KA: You said your background is in forestry. Why did you choose this field?
My background in forestry stems from my interest in plants and from a love for nature. During my undergrad (Bachelor of Science in Forestry), I loved plant physiology and morphology and that interest has kept me in this field. I also have a Master of Science in Forestry. I’m currently a PhD Candidate in Forestry at the University of New Brunswick in Fredericton, New Brunswick. Over the years, opportunities have presented themselves, and I find myself identifying more as a soil and hydrology scientist because most of my research experience in learning and teaching revolves around those topics.
KA: Can you tell me more about the project you submitted for the EYS competition (Translating Weather Records and Forecasts into High-Resolution Soil Trafficability Maps)?
MFJ: My project focuses on connecting temporal outputs to spatial mapping, specifically to predict soil trafficability, which is the soil’s ability to support machine traffic. The goal is to help limit the impact of heavy machine operations on soils, such as soil rutting, displacement, and compaction. The temporal side is a STELLA-based model that generates soil hydrology and trafficability outputs at any desired time interval (daily-yearly). The spatial model integrates those results into an ArcGIS ModelBuilder model, which generates potential rut-depth from ridge tops to valleys. At the moment, it utilizes a DEM-derived cartographic depth-to-water index to extrapolate the results over the terrain. The importance of this research is to show how potential rut depth incurred by forest operations can vary throughout the year based on soil moisture, which is essential for reducing operational damage to soils, limiting the impact on the forest and reducing costs associated with forest operations by optimizing location and timing of harvesting.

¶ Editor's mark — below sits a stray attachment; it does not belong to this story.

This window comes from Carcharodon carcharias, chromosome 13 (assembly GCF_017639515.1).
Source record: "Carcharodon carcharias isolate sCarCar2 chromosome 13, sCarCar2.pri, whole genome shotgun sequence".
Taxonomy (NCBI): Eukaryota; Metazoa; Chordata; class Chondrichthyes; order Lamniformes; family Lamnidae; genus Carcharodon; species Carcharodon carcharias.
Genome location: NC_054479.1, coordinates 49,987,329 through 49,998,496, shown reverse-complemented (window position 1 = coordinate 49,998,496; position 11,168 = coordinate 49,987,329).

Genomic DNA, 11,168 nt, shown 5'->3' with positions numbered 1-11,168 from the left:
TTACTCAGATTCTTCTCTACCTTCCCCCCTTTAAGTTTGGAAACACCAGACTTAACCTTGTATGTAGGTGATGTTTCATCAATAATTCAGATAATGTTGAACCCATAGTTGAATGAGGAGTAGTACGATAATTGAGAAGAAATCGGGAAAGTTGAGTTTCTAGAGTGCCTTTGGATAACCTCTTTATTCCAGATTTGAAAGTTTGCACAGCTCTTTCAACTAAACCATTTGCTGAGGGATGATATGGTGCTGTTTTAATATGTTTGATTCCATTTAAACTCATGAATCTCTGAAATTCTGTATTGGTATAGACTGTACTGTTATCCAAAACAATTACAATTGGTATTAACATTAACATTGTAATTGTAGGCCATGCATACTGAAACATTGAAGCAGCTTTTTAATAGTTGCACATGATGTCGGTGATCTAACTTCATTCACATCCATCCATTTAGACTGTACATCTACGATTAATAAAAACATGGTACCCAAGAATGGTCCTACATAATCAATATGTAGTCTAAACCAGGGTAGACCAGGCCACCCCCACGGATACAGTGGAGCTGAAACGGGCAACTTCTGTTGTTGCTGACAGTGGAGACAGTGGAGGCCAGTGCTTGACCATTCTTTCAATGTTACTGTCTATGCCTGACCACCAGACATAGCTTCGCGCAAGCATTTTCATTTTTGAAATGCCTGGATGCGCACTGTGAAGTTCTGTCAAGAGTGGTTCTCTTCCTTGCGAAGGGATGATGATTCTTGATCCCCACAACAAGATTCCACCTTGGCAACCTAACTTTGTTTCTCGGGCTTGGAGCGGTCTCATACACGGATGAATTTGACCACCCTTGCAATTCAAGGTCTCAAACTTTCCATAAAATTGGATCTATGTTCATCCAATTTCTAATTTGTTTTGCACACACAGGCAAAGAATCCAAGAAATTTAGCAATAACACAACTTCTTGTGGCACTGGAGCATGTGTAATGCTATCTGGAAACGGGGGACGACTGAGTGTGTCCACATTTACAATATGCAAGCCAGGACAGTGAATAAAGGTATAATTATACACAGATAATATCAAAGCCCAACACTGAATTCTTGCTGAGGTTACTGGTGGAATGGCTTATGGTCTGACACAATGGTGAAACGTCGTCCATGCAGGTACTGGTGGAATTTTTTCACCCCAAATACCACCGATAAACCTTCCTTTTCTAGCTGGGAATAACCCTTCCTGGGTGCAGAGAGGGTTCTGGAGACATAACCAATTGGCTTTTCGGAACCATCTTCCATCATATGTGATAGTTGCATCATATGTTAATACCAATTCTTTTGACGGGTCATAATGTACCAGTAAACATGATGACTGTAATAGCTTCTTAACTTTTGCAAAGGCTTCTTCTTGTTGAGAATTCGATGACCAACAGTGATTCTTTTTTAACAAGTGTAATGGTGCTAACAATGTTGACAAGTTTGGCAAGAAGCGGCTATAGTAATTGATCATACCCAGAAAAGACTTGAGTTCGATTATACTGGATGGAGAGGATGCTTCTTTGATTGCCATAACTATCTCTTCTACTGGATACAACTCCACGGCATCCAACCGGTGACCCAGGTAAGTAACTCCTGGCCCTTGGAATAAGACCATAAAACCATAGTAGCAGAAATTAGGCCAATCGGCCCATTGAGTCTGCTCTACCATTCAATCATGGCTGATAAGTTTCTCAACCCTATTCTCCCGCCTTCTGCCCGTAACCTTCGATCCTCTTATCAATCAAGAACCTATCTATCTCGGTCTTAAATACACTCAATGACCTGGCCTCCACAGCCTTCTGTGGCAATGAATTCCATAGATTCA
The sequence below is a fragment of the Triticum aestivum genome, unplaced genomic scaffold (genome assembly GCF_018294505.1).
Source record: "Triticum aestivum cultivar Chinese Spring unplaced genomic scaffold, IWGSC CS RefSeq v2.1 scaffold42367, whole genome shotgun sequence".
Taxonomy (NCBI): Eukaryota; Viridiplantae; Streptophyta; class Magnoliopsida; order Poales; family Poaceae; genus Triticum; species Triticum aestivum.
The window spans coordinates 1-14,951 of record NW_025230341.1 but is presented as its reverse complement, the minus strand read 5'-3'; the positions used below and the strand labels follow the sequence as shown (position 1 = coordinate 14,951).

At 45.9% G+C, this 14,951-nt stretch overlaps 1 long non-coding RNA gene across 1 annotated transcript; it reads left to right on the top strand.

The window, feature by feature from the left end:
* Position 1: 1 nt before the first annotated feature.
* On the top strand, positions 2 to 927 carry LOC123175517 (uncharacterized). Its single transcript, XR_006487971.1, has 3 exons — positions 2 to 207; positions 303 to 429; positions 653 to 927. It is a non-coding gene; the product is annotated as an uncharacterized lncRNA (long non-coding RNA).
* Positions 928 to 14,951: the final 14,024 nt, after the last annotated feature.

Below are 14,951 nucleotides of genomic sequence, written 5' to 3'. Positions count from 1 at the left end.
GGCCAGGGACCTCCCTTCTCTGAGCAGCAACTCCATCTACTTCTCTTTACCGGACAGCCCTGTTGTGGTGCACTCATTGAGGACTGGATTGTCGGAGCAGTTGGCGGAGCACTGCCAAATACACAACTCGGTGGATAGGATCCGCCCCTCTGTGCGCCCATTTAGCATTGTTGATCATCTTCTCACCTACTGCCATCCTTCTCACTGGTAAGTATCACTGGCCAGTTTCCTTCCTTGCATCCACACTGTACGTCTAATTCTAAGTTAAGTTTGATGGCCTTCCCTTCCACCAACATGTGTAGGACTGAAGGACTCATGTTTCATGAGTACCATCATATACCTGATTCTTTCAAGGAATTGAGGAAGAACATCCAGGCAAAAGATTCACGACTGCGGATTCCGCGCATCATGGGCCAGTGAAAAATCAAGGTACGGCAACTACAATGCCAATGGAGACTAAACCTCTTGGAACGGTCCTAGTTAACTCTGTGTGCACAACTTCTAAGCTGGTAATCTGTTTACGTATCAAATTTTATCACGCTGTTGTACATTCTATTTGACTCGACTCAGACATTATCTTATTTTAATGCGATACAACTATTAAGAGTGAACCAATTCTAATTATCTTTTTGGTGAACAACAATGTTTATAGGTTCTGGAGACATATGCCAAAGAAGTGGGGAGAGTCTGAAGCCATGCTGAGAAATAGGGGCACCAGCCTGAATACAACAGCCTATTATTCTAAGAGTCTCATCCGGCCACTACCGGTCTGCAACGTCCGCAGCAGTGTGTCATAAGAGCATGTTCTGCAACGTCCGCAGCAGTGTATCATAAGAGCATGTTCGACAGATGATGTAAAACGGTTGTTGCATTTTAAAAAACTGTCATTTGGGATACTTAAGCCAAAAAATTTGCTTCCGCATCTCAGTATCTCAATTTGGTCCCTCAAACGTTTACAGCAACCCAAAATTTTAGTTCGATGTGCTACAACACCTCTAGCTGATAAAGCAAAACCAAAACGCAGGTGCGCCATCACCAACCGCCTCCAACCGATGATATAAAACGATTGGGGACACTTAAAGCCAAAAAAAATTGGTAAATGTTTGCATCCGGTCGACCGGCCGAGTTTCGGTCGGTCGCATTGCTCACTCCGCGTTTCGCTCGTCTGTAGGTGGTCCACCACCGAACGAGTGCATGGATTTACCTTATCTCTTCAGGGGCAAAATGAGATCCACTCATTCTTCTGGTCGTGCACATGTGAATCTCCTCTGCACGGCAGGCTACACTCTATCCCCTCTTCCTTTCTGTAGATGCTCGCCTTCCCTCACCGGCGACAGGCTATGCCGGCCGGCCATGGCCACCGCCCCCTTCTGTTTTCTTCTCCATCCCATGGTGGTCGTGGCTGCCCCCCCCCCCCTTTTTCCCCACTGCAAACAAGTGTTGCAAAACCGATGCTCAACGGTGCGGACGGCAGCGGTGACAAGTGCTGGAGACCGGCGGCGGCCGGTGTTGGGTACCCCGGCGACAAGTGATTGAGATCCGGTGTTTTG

Soil Trafficability (STRAP) seasonal rut maps created with ArcGIS (top) and Forest Hydrology Model (ForHyM) rut outputs (bottom).
KA: What are you hoping to do after graduation?
After graduation, I’m on the fence about what I would like to do and where. One part of me loves the academic world and would like to stay in this setting and teach. I have a Diploma in University Teaching, and it would be great to transfer the knowledge that I’ve accumulated over my tenure as a graduate student to undergrads at the university and college level. We also work with younger students from time to time, running science fair and Envirothon prep. I’ve enjoyed working with young students and helping them discover new things about the environment around them. On the other hand, I enjoy working on different research projects. My PhD has enabled me to delve deeper into the GIS world, and I’d love to continue to work within this field. It has vast application to so many fields and would prove to be an interesting future career.
KA: Any final thoughts on being an Esri Young Scholar?
I am extremely grateful to Esri Canada staff and judges for selecting me for this wonderful opportunity. The Esri Canada staff at the conference made the experience so amazing, and I’m sincerely grateful to have met with Brent Hall (Director, Education and Research) and Alex Miller (President). The whole week was just a whirlwind of amazing sights, cutting-edge technology and informative sessions.
About the AuthorMore Content by Krista Amolins